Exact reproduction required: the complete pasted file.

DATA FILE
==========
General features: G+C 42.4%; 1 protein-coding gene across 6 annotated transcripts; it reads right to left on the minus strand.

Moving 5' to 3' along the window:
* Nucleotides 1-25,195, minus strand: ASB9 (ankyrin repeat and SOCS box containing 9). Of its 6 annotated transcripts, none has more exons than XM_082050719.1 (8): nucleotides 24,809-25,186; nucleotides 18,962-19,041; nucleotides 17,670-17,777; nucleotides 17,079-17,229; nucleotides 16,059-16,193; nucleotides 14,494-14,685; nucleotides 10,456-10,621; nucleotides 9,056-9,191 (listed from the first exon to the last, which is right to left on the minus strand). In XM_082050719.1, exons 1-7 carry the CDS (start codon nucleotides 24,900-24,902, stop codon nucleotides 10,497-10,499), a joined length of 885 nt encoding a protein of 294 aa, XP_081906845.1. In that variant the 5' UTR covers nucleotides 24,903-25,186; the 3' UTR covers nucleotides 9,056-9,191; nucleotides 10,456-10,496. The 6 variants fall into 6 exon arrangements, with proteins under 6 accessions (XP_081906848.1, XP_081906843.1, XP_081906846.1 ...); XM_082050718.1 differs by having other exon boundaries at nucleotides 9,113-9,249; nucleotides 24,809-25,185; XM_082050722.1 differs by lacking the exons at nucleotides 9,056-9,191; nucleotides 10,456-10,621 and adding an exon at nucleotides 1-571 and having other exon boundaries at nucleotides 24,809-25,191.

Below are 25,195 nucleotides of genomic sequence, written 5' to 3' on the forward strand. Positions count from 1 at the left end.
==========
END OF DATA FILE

General features: G+C 42.4%; 1 protein-coding gene across 6 annotated transcripts; it reads right to left on the minus strand.

Moving 5' to 3' along the window:
* Nucleotides 1-25,195, minus strand: ASB9 (ankyrin repeat and SOCS box containing 9). Of its 6 annotated transcripts, none has more exons than XM_082050719.1 (8): nucleotides 24,809-25,186; nucleotides 18,962-19,041; nucleotides 17,670-17,777; nucleotides 17,079-17,229; nucleotides 16,059-16,193; nucleotides 14,494-14,685; nucleotides 10,456-10,621; nucleotides 9,056-9,191 (listed from the first exon to the last, which is right to left on the minus strand). In XM_082050719.1, exons 1-7 carry the CDS (start codon nucleotides 24,900-24,902, stop codon nucleotides 10,497-10,499), a joined length of 885 nt encoding a protein of 294 aa, XP_081906845.1. In that variant the 5' UTR covers nucleotides 24,903-25,186; the 3' UTR covers nucleotides 9,056-9,191; nucleotides 10,456-10,496. The 6 variants fall into 6 exon arrangements, with proteins under 6 accessions (XP_081906848.1, XP_081906843.1, XP_081906846.1 ...); XM_082050718.1 differs by having other exon boundaries at nucleotides 9,113-9,249; nucleotides 24,809-25,185; XM_082050722.1 differs by lacking the exons at nucleotides 9,056-9,191; nucleotides 10,456-10,621 and adding an exon at nucleotides 1-571 and having other exon boundaries at nucleotides 24,809-25,191.

Below are 25,195 nucleotides of genomic sequence, written 5' to 3' on the forward strand. Positions count from 1 at the left end.